Sound — 8
Could Sevendust be a regular staple on Top 40 radio? Well, maybe not entirely, but it is likely the quintet will become familiar to an entirely new crowd with the new CD Chapter VII: Hope And Sorrow. The album is not completely devoid of the band's metal side, but guest appearances by American Idol finalist Chris Daughtry as well as Alter Bridge's guitarist Mark Tremonti and vocalist Myles Kennedy do indicate that Sevendust might be going for a more accessible sound. But don't get too worried about Sevendust catering to the man -- songs like Prodigal Son and Walk Away are better classified as metal than pop.
Sevendust dabbles in sampling and synth effects on the new record, and they actually could have gone further with that element. Most of the samples/synth are featured in the opening moments of tracks like Inside and Scapegoat, and then eventually fade into nothing. While it's respectable that the band wants to dedicate the rest of the song to a more straightforward rock sound, it then seems unnecessary to have those introductions at all. It's not distracting, but the synth also doesn't really add anything that's necessary to the tracks.
The strongest songs on the CD are Contradiction and Prodigal Son, which emphasize both the aggressive and melodic sides of Sevendust. Contradiction actually starts out with a synth opening, but it quickly changes into one of the most energetic, riff-heavy, and memorable tracks on the album. There are several musical sections to the song, including a really nice touch at the end in which you hear the double bass pedal go wild. The band was wise to release Prodigal Son as the first single because it exemplifies everything that's best about Sevendust, namely impeccable vocals from Lajon Witherspoon and awesome riffs/solos by John Connolly and former guitarist Sonny Mayo (who has since been replaced by Clint Lowery).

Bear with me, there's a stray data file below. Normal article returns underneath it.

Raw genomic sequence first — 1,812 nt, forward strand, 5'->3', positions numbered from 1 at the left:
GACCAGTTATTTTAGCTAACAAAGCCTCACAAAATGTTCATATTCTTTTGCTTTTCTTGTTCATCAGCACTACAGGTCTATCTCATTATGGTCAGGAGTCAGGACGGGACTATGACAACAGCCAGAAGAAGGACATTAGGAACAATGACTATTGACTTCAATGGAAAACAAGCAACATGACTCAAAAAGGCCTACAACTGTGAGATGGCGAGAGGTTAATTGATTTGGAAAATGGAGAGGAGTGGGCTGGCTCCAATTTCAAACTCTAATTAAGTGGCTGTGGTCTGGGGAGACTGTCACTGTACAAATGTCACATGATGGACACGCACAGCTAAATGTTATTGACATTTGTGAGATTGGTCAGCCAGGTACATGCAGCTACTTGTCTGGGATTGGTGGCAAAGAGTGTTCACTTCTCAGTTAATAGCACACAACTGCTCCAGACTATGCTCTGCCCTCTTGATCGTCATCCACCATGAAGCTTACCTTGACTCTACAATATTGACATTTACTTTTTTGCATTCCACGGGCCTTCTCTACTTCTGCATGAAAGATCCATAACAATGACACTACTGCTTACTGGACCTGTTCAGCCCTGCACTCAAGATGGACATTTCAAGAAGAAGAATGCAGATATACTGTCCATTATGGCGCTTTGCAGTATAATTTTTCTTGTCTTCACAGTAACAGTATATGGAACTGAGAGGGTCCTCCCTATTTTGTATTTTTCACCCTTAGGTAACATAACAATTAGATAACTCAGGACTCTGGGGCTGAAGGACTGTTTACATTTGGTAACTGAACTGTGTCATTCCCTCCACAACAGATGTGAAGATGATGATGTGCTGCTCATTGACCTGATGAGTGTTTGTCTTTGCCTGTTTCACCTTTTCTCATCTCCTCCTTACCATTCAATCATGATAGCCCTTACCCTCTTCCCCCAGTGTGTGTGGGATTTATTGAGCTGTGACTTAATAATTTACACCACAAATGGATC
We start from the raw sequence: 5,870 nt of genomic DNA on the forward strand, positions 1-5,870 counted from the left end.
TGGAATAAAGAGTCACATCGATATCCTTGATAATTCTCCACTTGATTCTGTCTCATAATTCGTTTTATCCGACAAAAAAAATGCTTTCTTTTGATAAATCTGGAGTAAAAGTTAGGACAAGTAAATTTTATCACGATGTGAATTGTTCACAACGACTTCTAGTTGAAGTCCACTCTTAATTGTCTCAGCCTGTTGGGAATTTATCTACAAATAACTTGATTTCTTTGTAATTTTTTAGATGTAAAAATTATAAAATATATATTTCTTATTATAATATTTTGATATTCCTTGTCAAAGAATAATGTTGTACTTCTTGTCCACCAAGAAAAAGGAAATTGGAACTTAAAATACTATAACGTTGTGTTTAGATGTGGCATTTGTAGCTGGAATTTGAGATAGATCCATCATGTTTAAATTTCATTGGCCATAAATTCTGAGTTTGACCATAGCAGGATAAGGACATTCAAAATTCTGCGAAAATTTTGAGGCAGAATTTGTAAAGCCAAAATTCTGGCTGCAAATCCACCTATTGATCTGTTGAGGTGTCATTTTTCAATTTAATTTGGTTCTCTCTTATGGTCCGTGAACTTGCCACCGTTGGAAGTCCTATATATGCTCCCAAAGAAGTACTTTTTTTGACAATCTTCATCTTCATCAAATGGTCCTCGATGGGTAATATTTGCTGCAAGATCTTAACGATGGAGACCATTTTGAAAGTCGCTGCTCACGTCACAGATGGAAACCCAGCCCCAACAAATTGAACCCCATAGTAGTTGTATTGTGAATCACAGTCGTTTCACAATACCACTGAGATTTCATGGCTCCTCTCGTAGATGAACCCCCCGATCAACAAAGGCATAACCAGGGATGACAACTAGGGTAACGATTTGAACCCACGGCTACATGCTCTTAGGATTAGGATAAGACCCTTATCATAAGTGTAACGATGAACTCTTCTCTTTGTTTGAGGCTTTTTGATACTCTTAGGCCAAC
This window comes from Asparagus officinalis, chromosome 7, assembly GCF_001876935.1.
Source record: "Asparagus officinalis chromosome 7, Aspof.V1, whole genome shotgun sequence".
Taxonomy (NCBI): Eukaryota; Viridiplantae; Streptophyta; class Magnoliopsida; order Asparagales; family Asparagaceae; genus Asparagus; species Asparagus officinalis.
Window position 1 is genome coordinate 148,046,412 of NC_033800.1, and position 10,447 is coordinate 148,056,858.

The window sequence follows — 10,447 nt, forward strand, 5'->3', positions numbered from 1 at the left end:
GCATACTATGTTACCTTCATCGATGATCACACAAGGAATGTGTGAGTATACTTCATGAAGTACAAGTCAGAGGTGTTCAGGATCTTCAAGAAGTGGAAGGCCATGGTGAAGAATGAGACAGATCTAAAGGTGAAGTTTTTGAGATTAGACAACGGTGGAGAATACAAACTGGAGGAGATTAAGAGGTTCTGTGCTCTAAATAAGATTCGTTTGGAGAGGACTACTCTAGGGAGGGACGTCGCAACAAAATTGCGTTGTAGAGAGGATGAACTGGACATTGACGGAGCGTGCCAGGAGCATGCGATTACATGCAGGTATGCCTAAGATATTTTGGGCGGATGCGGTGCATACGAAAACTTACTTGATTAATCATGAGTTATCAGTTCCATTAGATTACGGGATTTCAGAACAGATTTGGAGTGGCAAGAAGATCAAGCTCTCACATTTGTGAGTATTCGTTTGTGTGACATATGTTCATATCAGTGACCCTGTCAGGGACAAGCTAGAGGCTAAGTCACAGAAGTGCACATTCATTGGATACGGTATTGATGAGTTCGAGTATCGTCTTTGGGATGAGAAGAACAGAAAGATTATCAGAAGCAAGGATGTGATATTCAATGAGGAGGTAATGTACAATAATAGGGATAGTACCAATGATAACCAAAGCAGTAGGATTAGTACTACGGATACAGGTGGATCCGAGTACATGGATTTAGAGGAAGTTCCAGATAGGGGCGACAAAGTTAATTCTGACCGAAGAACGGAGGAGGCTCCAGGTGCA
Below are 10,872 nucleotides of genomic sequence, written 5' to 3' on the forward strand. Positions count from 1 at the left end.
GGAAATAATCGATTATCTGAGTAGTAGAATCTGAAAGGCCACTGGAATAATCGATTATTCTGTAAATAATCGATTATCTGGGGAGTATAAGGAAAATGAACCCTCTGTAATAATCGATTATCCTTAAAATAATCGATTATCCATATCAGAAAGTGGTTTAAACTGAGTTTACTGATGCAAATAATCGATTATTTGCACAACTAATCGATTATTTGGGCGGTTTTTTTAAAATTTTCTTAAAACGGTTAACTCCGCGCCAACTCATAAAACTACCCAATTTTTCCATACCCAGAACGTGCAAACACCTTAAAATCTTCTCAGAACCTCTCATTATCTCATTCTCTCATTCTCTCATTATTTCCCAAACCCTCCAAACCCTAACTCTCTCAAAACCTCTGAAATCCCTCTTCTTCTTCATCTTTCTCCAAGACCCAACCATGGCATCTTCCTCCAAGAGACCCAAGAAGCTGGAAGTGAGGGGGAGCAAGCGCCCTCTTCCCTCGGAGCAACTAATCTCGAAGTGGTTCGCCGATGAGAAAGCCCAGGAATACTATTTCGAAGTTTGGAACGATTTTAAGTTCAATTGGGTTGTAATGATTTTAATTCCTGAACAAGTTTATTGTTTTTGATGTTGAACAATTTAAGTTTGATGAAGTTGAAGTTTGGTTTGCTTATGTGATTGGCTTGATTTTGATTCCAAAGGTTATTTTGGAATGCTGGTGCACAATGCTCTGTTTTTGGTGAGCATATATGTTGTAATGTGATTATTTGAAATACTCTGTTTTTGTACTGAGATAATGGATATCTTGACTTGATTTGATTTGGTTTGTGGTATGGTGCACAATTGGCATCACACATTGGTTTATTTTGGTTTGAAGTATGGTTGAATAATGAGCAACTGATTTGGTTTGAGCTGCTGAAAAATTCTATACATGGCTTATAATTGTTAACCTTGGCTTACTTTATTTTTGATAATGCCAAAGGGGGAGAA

The guest musicians do make a pretty big impact on the particular tracks on which they appear, and at times it does seem to sound less and less like Sevendust. With the Chris Daughtry song The Past, it feels more like a platform for the vocals talents of Daughtry more than anything else. The song doesn't pretend to be anything more than a ballad, and to be fair, Daughtry does deliver a powerful vocal performance. It's the same with Myles Kennedy's appearance on Sorrow, which does feature some impressive harmonies between Kennedy and Witherspoon. Mark Tremonti appears on Hope, and you might actually mistake it for an Evanescence track at the start thanks to an ethereal piano intro. Hope does make a complete about turn and reveals a fairly complex arrangement with multiple layers of guitars.
Lyrics — 7
The themes on Sevendust's albums do tend to blend together, and not just because there are so many one-word song titles (Hope, Contradiction, Fear, Scapegoat, etc). A general feeling of disillusion about life does color much of the lyrics, and Prodigal Son provides a good example of the emotional content. Witherspoon sings, Reaching for the piece of life that I can't find; The sun keeps fading away; Searching for the feeling that will never come; The return of the prodigal son. It's fairly predictable territory, but the familiar themes also tend to resonate with anyone who has felt discontent at times.
Overall Impression — 8
Sevendust isn't going too far outside of its comfort zone on Chapter VII: Hope And Sorrow, but the guest musicians (namely Daughtry) are opening up some new doors. There are enough aggressive songs to balance out that transgression (if you want to call it that), and Sevendust do have some impressive moments in their arrangements. While there are still too many moments that Sevendust blends in with a hundred other bands, you do get just as many moments showing a technically sound and creative band.